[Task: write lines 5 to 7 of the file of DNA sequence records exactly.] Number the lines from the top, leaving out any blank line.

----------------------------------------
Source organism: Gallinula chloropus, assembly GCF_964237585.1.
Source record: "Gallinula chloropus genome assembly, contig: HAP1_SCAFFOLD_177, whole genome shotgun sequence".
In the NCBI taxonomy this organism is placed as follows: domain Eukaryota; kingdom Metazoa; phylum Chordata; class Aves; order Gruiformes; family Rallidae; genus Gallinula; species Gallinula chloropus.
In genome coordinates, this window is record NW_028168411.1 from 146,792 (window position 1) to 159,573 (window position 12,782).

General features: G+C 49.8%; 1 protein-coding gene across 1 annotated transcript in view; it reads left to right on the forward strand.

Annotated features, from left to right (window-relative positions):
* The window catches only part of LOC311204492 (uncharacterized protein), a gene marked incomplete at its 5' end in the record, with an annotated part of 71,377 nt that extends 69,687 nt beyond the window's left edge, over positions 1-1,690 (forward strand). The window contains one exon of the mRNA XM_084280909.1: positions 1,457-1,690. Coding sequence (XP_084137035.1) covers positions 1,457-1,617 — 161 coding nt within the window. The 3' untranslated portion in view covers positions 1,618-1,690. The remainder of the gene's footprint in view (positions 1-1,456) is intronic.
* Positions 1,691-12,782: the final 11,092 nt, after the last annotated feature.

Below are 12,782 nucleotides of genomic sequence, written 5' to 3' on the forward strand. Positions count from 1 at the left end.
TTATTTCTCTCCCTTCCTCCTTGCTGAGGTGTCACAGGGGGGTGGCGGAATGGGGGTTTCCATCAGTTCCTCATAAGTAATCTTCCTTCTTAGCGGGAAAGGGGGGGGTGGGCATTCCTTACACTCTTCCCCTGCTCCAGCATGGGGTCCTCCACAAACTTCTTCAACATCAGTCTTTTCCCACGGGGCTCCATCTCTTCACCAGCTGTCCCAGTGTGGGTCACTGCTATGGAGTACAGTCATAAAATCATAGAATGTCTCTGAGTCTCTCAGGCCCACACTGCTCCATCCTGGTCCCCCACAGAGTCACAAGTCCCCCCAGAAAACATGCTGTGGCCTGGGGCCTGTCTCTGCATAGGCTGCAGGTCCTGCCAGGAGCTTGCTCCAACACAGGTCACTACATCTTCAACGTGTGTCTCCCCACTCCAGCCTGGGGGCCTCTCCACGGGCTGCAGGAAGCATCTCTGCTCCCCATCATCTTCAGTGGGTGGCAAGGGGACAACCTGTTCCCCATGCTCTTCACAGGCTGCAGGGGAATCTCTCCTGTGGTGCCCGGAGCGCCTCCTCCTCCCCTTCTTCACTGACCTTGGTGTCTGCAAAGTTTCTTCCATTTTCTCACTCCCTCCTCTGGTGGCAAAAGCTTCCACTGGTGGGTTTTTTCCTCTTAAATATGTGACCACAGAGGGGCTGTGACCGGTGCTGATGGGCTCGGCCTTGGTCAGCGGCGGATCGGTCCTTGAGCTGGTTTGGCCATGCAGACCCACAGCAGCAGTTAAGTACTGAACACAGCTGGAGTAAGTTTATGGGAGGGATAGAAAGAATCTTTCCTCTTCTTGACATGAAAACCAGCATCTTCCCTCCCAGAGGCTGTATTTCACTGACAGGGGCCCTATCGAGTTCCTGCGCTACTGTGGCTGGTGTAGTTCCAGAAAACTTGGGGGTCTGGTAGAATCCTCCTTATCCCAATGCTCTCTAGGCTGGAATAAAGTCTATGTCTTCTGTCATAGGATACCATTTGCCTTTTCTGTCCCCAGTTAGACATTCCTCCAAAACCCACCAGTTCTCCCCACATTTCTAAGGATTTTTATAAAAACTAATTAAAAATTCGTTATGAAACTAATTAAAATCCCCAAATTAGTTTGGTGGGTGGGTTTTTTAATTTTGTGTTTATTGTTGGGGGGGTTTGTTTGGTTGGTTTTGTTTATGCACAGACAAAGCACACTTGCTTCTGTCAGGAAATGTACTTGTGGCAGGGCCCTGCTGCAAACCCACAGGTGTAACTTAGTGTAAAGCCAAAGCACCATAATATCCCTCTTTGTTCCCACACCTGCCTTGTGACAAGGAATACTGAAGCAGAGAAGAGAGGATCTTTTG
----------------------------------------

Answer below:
General features: G+C 49.8%; 1 protein-coding gene across 1 annotated transcript in view; it reads left to right on the forward strand.

Annotated features, from left to right (window-relative positions):
* The window catches only part of LOC311204492 (uncharacterized protein), a gene marked incomplete at its 5' end in the record, with an annotated part of 71,377 nt that extends 69,687 nt beyond the window's left edge, over positions 1-1,690 (forward strand). The window contains one exon of the mRNA XM_084280909.1: positions 1,457-1,690. Coding sequence (XP_084137035.1) covers positions 1,457-1,617 — 161 coding nt within the window. The 3' untranslated portion in view covers positions 1,618-1,690. The remainder of the gene's footprint in view (positions 1-1,456) is intronic.